Idaho's October economic forecast is out, and it's a gloomier outlook than the state's last forecast in July. That's mainly because national forecasts have changed, raising the likelihood that the national economy would slip into a recession from 25 percent in July to 40 percent in October. “The outlook for Idaho's economy has also darkened somewhat,” wrote Idaho's chief economist, Derek Santos, in the new forecast. “Instead of shifting into higher gear in the first half of 2011, job growth slipped into neutral. As a result, there were fewer jobs in the second quarter of 2011 than in the fourth quarter of 2010.”
That's depressed job-growth forecasts going several years out, Santos noted, though growth still is predicted. You can read the full forecast here, which predicts computer and electronics employment will be relatively stable; logging and wood products employment will rise 6.5 percent this year, decline slightly next year, then grow more the following two years; construction jobs are predicted to drop through 2012, then begin growing very slowly the following two years; durable good manufacturing jobs are expected to recover in 2011 what they lost in 2010; and service jobs are expected to grow.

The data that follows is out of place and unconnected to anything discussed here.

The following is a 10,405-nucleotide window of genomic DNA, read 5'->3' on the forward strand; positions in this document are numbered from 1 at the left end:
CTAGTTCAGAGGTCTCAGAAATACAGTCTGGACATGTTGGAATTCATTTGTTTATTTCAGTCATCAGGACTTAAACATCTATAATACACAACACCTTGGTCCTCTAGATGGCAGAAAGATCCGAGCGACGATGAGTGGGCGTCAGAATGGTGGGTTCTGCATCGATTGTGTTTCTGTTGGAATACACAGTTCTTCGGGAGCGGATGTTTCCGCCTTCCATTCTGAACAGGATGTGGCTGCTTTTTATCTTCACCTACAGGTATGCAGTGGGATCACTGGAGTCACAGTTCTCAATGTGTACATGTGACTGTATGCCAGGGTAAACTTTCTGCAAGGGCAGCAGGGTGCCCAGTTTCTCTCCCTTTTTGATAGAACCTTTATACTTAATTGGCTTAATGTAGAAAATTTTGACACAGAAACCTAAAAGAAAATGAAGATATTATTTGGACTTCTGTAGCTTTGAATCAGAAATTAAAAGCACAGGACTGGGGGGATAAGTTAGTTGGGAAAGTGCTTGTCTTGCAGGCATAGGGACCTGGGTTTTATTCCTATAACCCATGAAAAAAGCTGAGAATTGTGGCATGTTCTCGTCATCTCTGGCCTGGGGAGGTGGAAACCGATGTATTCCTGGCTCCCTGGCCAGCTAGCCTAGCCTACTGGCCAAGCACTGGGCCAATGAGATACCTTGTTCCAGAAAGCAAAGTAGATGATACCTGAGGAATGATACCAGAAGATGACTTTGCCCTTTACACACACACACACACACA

Betsy Z. Russell covers Idaho news from The Spokesman-Review's bureau in Boise.
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